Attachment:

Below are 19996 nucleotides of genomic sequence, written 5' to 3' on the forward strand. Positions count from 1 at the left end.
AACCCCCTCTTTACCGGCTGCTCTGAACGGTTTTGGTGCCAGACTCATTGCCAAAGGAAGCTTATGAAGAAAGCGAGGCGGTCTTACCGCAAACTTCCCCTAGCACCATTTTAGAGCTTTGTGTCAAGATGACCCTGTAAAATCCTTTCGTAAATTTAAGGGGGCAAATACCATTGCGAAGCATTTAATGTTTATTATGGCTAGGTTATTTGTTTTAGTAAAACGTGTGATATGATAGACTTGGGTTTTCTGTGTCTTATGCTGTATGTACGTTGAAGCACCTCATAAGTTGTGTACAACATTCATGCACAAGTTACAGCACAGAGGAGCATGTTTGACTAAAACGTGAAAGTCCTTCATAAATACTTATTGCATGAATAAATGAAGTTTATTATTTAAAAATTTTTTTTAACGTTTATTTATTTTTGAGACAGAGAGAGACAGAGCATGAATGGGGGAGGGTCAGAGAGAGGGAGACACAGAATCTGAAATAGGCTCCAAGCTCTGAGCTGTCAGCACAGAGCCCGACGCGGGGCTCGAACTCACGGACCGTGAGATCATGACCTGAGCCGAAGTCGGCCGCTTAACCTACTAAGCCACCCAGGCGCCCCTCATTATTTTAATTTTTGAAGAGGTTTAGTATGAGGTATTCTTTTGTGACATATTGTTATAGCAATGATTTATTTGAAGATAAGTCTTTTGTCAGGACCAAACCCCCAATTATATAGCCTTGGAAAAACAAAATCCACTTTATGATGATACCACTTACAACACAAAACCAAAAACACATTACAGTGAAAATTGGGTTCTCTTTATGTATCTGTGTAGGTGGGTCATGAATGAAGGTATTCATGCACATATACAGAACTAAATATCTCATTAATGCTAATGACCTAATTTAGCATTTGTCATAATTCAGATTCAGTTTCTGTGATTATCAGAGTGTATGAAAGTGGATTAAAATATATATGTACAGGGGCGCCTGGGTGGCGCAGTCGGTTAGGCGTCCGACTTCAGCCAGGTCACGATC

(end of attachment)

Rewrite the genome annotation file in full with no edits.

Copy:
Below are 19996 nucleotides of genomic sequence, written 5' to 3' on the forward strand. Positions count from 1 at the left end.
AACCCCCTCTTTACCGGCTGCTCTGAACGGTTTTGGTGCCAGACTCATTGCCAAAGGAAGCTTATGAAGAAAGCGAGGCGGTCTTACCGCAAACTTCCCCTAGCACCATTTTAGAGCTTTGTGTCAAGATGACCCTGTAAAATCCTTTCGTAAATTTAAGGGGGCAAATACCATTGCGAAGCATTTAATGTTTATTATGGCTAGGTTATTTGTTTTAGTAAAACGTGTGATATGATAGACTTGGGTTTTCTGTGTCTTATGCTGTATGTACGTTGAAGCACCTCATAAGTTGTGTACAACATTCATGCACAAGTTACAGCACAGAGGAGCATGTTTGACTAAAACGTGAAAGTCCTTCATAAATACTTATTGCATGAATAAATGAAGTTTATTATTTAAAAATTTTTTTTAACGTTTATTTATTTTTGAGACAGAGAGAGACAGAGCATGAATGGGGGAGGGTCAGAGAGAGGGAGACACAGAATCTGAAATAGGCTCCAAGCTCTGAGCTGTCAGCACAGAGCCCGACGCGGGGCTCGAACTCACGGACCGTGAGATCATGACCTGAGCCGAAGTCGGCCGCTTAACCTACTAAGCCACCCAGGCGCCCCTCATTATTTTAATTTTTGAAGAGGTTTAGTATGAGGTATTCTTTTGTGACATATTGTTATAGCAATGATTTATTTGAAGATAAGTCTTTTGTCAGGACCAAACCCCCAATTATATAGCCTTGGAAAAACAAAATCCACTTTATGATGATACCACTTACAACACAAAACCAAAAACACATTACAGTGAAAATTGGGTTCTCTTTATGTATCTGTGTAGGTGGGTCATGAATGAAGGTATTCATGCACATATACAGAACTAAATATCTCATTAATGCTAATGACCTAATTTAGCATTTGTCATAATTCAGATTCAGTTTCTGTGATTATCAGAGTGTATGAAAGTGGATTAAAATATATATGTACAGGGGCGCCTGGGTGGCGCAGTCGGTTAGGCGTCCGACTTCAGCCAGGTCACGATC